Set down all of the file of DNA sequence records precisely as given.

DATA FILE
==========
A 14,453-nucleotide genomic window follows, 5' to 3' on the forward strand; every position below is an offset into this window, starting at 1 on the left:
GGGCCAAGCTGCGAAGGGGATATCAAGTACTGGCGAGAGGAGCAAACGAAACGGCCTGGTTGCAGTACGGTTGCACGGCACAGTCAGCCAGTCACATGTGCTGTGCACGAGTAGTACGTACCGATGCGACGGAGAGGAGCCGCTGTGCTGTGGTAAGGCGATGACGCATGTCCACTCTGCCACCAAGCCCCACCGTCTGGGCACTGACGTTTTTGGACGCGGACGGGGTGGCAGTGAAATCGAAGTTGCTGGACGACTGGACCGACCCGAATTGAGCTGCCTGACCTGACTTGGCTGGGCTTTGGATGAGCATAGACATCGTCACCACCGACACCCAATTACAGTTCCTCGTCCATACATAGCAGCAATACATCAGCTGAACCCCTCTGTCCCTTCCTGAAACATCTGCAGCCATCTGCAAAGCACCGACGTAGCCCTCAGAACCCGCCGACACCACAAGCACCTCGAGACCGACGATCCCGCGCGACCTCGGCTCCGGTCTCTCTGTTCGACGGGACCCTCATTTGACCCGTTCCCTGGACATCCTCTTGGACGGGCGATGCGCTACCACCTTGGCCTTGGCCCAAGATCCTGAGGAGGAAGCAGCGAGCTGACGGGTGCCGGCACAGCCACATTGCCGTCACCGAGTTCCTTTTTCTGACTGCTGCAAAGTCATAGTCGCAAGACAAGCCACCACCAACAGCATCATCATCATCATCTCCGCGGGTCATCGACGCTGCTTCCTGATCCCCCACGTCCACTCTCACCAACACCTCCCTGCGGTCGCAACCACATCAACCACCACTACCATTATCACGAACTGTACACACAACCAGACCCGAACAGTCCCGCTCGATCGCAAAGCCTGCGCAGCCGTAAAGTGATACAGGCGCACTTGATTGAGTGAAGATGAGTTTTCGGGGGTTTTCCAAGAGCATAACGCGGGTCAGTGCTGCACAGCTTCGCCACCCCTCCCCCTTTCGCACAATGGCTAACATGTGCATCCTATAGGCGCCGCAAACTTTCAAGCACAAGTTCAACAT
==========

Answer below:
A 14,453-nucleotide genomic window follows, 5' to 3' on the forward strand; every position below is an offset into this window, starting at 1 on the left:
GGGCCAAGCTGCGAAGGGGATATCAAGTACTGGCGAGAGGAGCAAACGAAACGGCCTGGTTGCAGTACGGTTGCACGGCACAGTCAGCCAGTCACATGTGCTGTGCACGAGTAGTACGTACCGATGCGACGGAGAGGAGCCGCTGTGCTGTGGTAAGGCGATGACGCATGTCCACTCTGCCACCAAGCCCCACCGTCTGGGCACTGACGTTTTTGGACGCGGACGGGGTGGCAGTGAAATCGAAGTTGCTGGACGACTGGACCGACCCGAATTGAGCTGCCTGACCTGACTTGGCTGGGCTTTGGATGAGCATAGACATCGTCACCACCGACACCCAATTACAGTTCCTCGTCCATACATAGCAGCAATACATCAGCTGAACCCCTCTGTCCCTTCCTGAAACATCTGCAGCCATCTGCAAAGCACCGACGTAGCCCTCAGAACCCGCCGACACCACAAGCACCTCGAGACCGACGATCCCGCGCGACCTCGGCTCCGGTCTCTCTGTTCGACGGGACCCTCATTTGACCCGTTCCCTGGACATCCTCTTGGACGGGCGATGCGCTACCACCTTGGCCTTGGCCCAAGATCCTGAGGAGGAAGCAGCGAGCTGACGGGTGCCGGCACAGCCACATTGCCGTCACCGAGTTCCTTTTTCTGACTGCTGCAAAGTCATAGTCGCAAGACAAGCCACCACCAACAGCATCATCATCATCATCTCCGCGGGTCATCGACGCTGCTTCCTGATCCCCCACGTCCACTCTCACCAACACCTCCCTGCGGTCGCAACCACATCAACCACCACTACCATTATCACGAACTGTACACACAACCAGACCCGAACAGTCCCGCTCGATCGCAAAGCCTGCGCAGCCGTAAAGTGATACAGGCGCACTTGATTGAGTGAAGATGAGTTTTCGGGGGTTTTCCAAGAGCATAACGCGGGTCAGTGCTGCACAGCTTCGCCACCCCTCCCCCTTTCGCACAATGGCTAACATGTGCATCCTATAGGCGCCGCAAACTTTCAAGCACAAGTTCAACAT